- Ideal Size for Training and Rewards
- Limited Ingredients: No Grains or Gluten
- Grass-Fed, Free-Range Meats
- Packed with Protein
- Low in Carbohydrates
There is an unlimited number of success stories told by people whose dogs have benefited greatly from acupuncture. While it is not guaranteed to help every pet, it is at least worth considering.
It can be used in combination with other therapies and treats various conditions, including arthritis.
If your veterinary practice does not offer it, find a holistic vet and make an appointment to learn more.
We recently returned from a four-month stay in Spain, and I took Red to a holistic vet there. I had long been curious about how alternative treatments could benefit her.
In addition to a home-cooked whole food diet and supplements to replace 3 of her medications, he recommended acupuncture.
Although Red does not suffer from joint pain, it was part of my vet’s overall wellness plan for her. She had twice-weekly treatments for three months.
I found it difficult to know whether it was making a difference because it wasn’t helping a “visible” issue.
We’ve been back five weeks, and now I see acupuncture helped with her immunity and, yes, overall wellbeing.
Read This ⇒ “Acupuncture For Senior Dogs: Is There a Point?”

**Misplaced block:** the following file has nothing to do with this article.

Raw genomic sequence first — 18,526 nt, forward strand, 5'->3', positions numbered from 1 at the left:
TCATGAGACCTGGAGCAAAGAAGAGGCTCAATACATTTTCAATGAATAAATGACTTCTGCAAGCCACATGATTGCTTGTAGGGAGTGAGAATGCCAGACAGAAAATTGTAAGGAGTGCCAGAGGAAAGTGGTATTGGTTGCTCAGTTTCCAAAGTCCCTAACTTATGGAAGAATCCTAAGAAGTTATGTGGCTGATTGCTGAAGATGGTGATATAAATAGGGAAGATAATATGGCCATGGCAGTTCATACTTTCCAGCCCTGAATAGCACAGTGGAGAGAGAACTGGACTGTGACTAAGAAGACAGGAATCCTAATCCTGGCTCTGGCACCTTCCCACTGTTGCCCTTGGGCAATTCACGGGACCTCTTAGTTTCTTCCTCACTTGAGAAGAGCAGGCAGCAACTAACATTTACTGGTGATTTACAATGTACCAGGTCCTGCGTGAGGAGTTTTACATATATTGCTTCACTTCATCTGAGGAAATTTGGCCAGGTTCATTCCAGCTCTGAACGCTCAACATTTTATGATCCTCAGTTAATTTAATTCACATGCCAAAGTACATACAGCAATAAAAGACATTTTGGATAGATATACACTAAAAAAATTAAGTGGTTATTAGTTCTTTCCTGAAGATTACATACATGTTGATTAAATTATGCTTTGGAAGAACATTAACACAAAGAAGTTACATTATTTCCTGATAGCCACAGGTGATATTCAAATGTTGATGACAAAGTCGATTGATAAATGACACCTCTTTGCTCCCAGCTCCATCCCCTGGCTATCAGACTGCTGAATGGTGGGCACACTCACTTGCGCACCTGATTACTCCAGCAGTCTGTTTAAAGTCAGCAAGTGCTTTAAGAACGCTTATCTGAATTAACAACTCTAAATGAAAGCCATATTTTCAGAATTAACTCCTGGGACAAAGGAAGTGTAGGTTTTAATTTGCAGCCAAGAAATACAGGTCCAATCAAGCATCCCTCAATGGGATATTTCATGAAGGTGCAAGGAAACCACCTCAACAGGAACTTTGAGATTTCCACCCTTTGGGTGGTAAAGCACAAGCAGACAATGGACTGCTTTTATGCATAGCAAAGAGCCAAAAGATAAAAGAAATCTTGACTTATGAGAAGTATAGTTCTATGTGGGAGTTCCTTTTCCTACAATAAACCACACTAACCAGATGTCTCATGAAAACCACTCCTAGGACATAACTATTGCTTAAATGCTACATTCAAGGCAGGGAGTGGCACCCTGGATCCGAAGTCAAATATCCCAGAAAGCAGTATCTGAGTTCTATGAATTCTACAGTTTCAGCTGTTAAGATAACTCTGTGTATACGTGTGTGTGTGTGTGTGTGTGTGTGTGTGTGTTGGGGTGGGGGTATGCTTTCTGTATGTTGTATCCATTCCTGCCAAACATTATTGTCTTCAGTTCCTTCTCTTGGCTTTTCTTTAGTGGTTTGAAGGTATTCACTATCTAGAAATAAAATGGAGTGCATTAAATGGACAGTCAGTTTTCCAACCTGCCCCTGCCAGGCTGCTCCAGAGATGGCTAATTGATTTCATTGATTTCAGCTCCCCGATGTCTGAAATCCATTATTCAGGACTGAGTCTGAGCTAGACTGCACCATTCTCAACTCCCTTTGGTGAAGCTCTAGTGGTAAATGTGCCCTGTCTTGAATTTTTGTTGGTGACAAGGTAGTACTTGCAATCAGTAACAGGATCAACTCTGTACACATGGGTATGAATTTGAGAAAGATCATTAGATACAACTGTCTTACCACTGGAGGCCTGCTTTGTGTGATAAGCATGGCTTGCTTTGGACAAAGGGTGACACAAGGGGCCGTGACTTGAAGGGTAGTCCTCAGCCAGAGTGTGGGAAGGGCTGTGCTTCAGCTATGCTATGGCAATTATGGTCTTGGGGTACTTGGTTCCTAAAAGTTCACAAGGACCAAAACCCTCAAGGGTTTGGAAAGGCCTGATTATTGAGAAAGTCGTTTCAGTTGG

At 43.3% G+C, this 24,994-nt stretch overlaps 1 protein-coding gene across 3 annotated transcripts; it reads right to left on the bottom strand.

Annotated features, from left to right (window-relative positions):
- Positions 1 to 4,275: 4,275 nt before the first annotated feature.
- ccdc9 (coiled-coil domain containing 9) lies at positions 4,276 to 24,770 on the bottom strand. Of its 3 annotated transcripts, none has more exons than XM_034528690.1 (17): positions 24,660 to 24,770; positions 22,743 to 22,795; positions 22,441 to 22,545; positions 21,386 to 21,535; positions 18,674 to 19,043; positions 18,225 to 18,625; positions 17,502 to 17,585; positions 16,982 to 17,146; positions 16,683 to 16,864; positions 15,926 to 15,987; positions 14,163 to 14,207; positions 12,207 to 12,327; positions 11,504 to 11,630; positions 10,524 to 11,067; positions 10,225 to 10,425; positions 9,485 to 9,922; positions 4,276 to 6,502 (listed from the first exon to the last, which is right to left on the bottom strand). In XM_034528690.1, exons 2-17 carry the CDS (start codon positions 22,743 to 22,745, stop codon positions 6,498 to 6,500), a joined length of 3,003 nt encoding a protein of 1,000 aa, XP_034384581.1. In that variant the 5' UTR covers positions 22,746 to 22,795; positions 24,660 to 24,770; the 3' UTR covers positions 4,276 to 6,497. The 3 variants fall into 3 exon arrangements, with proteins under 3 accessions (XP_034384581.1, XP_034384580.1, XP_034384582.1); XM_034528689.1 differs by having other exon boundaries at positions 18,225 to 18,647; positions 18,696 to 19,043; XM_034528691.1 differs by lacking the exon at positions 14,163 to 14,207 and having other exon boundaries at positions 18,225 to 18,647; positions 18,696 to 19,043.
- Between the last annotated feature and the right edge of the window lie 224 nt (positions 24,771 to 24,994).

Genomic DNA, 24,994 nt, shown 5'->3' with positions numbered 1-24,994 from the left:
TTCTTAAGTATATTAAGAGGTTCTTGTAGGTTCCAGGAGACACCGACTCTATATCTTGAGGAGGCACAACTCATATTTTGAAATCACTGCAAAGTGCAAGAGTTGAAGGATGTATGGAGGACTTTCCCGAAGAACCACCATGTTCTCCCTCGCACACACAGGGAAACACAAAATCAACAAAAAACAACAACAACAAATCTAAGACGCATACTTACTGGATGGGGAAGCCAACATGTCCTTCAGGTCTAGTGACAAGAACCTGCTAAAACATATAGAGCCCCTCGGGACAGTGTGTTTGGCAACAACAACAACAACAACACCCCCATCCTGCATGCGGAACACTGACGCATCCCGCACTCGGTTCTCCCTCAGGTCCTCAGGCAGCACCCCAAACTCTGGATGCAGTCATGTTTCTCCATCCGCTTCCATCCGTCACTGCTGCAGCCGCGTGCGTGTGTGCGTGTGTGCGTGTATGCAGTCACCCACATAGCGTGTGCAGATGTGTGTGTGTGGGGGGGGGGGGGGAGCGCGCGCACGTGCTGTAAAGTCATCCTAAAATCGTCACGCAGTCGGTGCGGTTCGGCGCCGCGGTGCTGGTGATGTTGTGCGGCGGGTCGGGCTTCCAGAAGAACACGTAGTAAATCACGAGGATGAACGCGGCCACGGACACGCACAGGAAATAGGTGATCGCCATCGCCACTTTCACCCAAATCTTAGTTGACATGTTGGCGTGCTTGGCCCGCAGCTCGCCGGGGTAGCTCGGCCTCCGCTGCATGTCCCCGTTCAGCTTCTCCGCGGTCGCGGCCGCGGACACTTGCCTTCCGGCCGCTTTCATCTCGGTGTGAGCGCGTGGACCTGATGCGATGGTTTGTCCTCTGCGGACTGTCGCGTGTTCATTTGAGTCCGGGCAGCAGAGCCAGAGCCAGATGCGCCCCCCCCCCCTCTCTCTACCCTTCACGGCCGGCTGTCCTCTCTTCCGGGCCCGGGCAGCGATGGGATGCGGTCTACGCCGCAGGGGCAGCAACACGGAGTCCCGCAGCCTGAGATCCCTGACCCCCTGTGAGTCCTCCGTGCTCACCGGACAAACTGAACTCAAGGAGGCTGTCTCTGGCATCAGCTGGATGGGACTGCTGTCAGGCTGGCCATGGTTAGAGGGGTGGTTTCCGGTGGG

Mobility Aids for Dogs – Conclusion
I hope you find this information as positive and encouraging as I do.
I have personally used (I should say my dogs) almost every item on this list, and the benefits cannot be overstated. It has made life so much easier and more comfortable for all of us.
Please don’t let your dog feel pain or spend the rest of his life in bed, now that you are aware of all the amazing mobility aids for dogs.
Have you used any of these products? How much of a difference have they made in the life of your do? Sharing helps others so please leave your comments in the section below, or on my Facebook page.
Dog Mobility Aids FAQ
Still have questions on the dog mobility aids we have discussed above? Or maybe you just want to learn more so you can find the best way to help your pet. Read on for more information.
What type of mobility issues are aided by dog carts?
The right dog cart can help with a number of conditions, including hip dysplasia, paralysis, arthritis, soreness and pain, neurological issues, recovery following surgery, spinal problems, amputations, and when there is general pain or weakness in the dog’s limbs and joints.
How beneficial is exercise for a disabled dog?
Gentle exercises can be beneficial for a disabled dog to help improve their mobility. A dog wheelchair, for example, is a good solution when you want your dog to continue to live an active and healthy lifestyle. Moderate exercise helps keep their bones and joints strong and also helps with weight management. Swimming is a good low-impact exercise because it is very low weight-bearing.
How do you measure a dog for a wheelchair?
If your dog can stand on its own, then you can use a retractable tape measure to measure them from the bottom edge of the fold of their flank to the front of its rear foot and toes. Never stretch the dog’s leg out when you measure because this will add several inches to the overall measurements and not be accurate.
What are the signs of a dog’s back end going?